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The project “Products That Last” explains companies how they need to abandon planned obsolescence to be successful.
The life cycle of products is increasingly shorter: we buy them, use them and soon replace them with new ones. Think about smartphones: the quick pace of the technological innovation, which constantly produces more performing models, condemns them to be abandoned in a drawer in less than two years. Many of these devices, though, are still perfectly functioning when they are abandoned. A possible answer to this phenomenon is Products That Last, a project funded by the Dutch Ministry of Economic Affairs and led by the Industrial Design Engineering faculty at the Delft University of Technology.
Products That Last brings together companies and organisations that aim to be leaders in sustainability and circular economy – one of which is the technology giant Philips – to find successful business models and design strategies to create value for companies and consumers in a circular economy through longer-lasting products, while minimising the consumption of resources.
The British online newspaper The Guardian described the five business models of Products That Last that are intended to serve as a starting point for businesses and designers:
- The classic long-life model: primary revenue stream from sales of high-grade products (e.g. the German company Miele’s washing machines) with a long useful life.
- The hybrid model: combination of a durable product and short-lived consumables (e.g. Océ-Canon, printers and copiers). Main revenue stream from repeat sales of the fast-cycling consumables.
- The gap-exploiter model: main revenue stream from selling products, parts and services based on the mixed product life of components (e.g. printer cartridges outlasting the ink they contain, shoes lasting longer than their soles).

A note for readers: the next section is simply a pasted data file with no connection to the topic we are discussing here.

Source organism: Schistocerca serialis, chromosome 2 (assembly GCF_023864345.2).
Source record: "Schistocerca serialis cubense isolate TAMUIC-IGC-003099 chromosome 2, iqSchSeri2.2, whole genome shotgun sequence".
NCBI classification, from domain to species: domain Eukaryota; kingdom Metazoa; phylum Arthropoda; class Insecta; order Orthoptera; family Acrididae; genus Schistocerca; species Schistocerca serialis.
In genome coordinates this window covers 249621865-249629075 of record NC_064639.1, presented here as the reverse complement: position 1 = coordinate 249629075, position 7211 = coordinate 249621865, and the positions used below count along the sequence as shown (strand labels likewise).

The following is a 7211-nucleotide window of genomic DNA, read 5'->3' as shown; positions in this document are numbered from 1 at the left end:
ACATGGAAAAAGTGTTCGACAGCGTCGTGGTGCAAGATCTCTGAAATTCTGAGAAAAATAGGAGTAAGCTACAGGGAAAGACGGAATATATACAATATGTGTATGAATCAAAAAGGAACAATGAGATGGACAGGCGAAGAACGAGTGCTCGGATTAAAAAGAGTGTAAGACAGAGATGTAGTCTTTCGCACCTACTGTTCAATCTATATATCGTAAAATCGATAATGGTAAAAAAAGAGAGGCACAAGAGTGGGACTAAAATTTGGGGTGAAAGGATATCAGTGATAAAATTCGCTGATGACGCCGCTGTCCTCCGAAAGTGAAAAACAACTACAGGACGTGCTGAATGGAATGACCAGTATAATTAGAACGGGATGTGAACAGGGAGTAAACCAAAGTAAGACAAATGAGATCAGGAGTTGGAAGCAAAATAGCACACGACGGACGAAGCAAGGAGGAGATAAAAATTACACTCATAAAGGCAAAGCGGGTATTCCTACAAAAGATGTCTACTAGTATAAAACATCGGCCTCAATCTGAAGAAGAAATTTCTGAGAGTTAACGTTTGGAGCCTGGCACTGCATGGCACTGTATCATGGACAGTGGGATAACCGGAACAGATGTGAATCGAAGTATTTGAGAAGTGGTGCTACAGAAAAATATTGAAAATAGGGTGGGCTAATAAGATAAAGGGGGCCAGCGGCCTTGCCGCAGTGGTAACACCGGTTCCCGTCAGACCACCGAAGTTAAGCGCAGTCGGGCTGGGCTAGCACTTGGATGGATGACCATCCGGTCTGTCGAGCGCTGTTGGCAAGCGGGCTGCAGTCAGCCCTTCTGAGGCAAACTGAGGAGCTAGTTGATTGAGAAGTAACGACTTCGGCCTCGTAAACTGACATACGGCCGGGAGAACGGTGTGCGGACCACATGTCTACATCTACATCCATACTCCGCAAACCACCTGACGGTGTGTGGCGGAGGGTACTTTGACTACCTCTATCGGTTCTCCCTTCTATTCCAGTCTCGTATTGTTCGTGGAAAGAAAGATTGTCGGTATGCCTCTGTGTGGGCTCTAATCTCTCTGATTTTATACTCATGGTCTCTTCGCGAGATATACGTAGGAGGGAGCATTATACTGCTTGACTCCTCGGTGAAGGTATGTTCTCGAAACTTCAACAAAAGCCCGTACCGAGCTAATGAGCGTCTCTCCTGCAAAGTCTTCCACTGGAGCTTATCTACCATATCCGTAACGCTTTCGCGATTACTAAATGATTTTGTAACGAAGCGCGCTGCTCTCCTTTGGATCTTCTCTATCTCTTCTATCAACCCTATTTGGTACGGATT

- The access model: provides product access rather than ownership (e.g. car sharing services, where the users pay for the use of a vehicle they do not own). Main revenue stream from payments for product access.
- The performance model: delivers product performance rather than the product itself. Primary revenue stream from payments for performance delivered.
Products That Last also identified six design strategies that can be applied to prevent or postpone perceived product obsolescence:
- Design aimed at countering emotional obsolescence by creating products that will be loved, liked or trusted longer, such as high class watches.
- Design aimed at countering functional obsolescence by developing products that can take wear and tear, for example the Miele washing machines.
- Design for standardisation and compatibility aimed at countering systemic obsolescence by creating products with parts that fit other products as well.
- Design for ease of maintenance and repair aimed at countering functional obsolescence by enabling products to be maintained in tip-top condition.
- Design for upgradability and adaptability aimed at countering systemic obsolescence by allowing for future expansion and modification.
- Design for disassembly and reassembly aimed at countering systemic obsolescence by ensuring product parts can be separated and reassembled easily.
Source: The Guardian